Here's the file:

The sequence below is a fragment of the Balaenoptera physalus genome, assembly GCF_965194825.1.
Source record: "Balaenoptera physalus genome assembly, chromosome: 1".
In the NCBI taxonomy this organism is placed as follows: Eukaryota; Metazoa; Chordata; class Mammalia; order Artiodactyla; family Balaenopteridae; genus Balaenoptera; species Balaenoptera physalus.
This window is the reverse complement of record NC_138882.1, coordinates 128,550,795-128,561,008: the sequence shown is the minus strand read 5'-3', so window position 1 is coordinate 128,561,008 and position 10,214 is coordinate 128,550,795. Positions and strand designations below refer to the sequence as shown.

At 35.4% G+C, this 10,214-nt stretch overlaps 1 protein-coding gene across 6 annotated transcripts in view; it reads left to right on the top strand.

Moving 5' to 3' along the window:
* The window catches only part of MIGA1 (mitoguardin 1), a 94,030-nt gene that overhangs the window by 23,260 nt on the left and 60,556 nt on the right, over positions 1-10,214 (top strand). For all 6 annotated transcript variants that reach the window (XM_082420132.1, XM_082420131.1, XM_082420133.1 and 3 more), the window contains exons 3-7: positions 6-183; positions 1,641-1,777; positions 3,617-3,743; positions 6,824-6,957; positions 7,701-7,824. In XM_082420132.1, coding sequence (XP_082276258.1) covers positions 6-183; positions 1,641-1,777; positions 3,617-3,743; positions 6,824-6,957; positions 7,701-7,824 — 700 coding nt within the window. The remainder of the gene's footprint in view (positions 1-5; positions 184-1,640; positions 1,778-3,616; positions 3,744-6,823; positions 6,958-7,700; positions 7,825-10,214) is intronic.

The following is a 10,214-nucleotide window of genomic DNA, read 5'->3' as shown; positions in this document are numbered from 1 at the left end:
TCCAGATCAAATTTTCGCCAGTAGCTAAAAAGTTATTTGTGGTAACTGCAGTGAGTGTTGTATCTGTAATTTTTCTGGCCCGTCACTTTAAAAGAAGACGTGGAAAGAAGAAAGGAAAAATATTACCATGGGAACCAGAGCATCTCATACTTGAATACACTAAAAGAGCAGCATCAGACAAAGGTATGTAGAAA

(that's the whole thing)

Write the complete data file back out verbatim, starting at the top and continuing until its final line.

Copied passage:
The sequence below is a fragment of the Balaenoptera physalus genome, assembly GCF_965194825.1.
Source record: "Balaenoptera physalus genome assembly, chromosome: 1".
In the NCBI taxonomy this organism is placed as follows: Eukaryota; Metazoa; Chordata; class Mammalia; order Artiodactyla; family Balaenopteridae; genus Balaenoptera; species Balaenoptera physalus.
This window is the reverse complement of record NC_138882.1, coordinates 128,550,795-128,561,008: the sequence shown is the minus strand read 5'-3', so window position 1 is coordinate 128,561,008 and position 10,214 is coordinate 128,550,795. Positions and strand designations below refer to the sequence as shown.

At 35.4% G+C, this 10,214-nt stretch overlaps 1 protein-coding gene across 6 annotated transcripts in view; it reads left to right on the top strand.

Moving 5' to 3' along the window:
* The window catches only part of MIGA1 (mitoguardin 1), a 94,030-nt gene that overhangs the window by 23,260 nt on the left and 60,556 nt on the right, over positions 1-10,214 (top strand). For all 6 annotated transcript variants that reach the window (XM_082420132.1, XM_082420131.1, XM_082420133.1 and 3 more), the window contains exons 3-7: positions 6-183; positions 1,641-1,777; positions 3,617-3,743; positions 6,824-6,957; positions 7,701-7,824. In XM_082420132.1, coding sequence (XP_082276258.1) covers positions 6-183; positions 1,641-1,777; positions 3,617-3,743; positions 6,824-6,957; positions 7,701-7,824 — 700 coding nt within the window. The remainder of the gene's footprint in view (positions 1-5; positions 184-1,640; positions 1,778-3,616; positions 3,744-6,823; positions 6,958-7,700; positions 7,825-10,214) is intronic.

The following is a 10,214-nucleotide window of genomic DNA, read 5'->3' as shown; positions in this document are numbered from 1 at the left end:
TCCAGATCAAATTTTCGCCAGTAGCTAAAAAGTTATTTGTGGTAACTGCAGTGAGTGTTGTATCTGTAATTTTTCTGGCCCGTCACTTTAAAAGAAGACGTGGAAAGAAGAAAGGAAAAATATTACCATGGGAACCAGAGCATCTCATACTTGAATACACTAAAAGAGCAGCATCAGACAAAGGTATGTAGAAA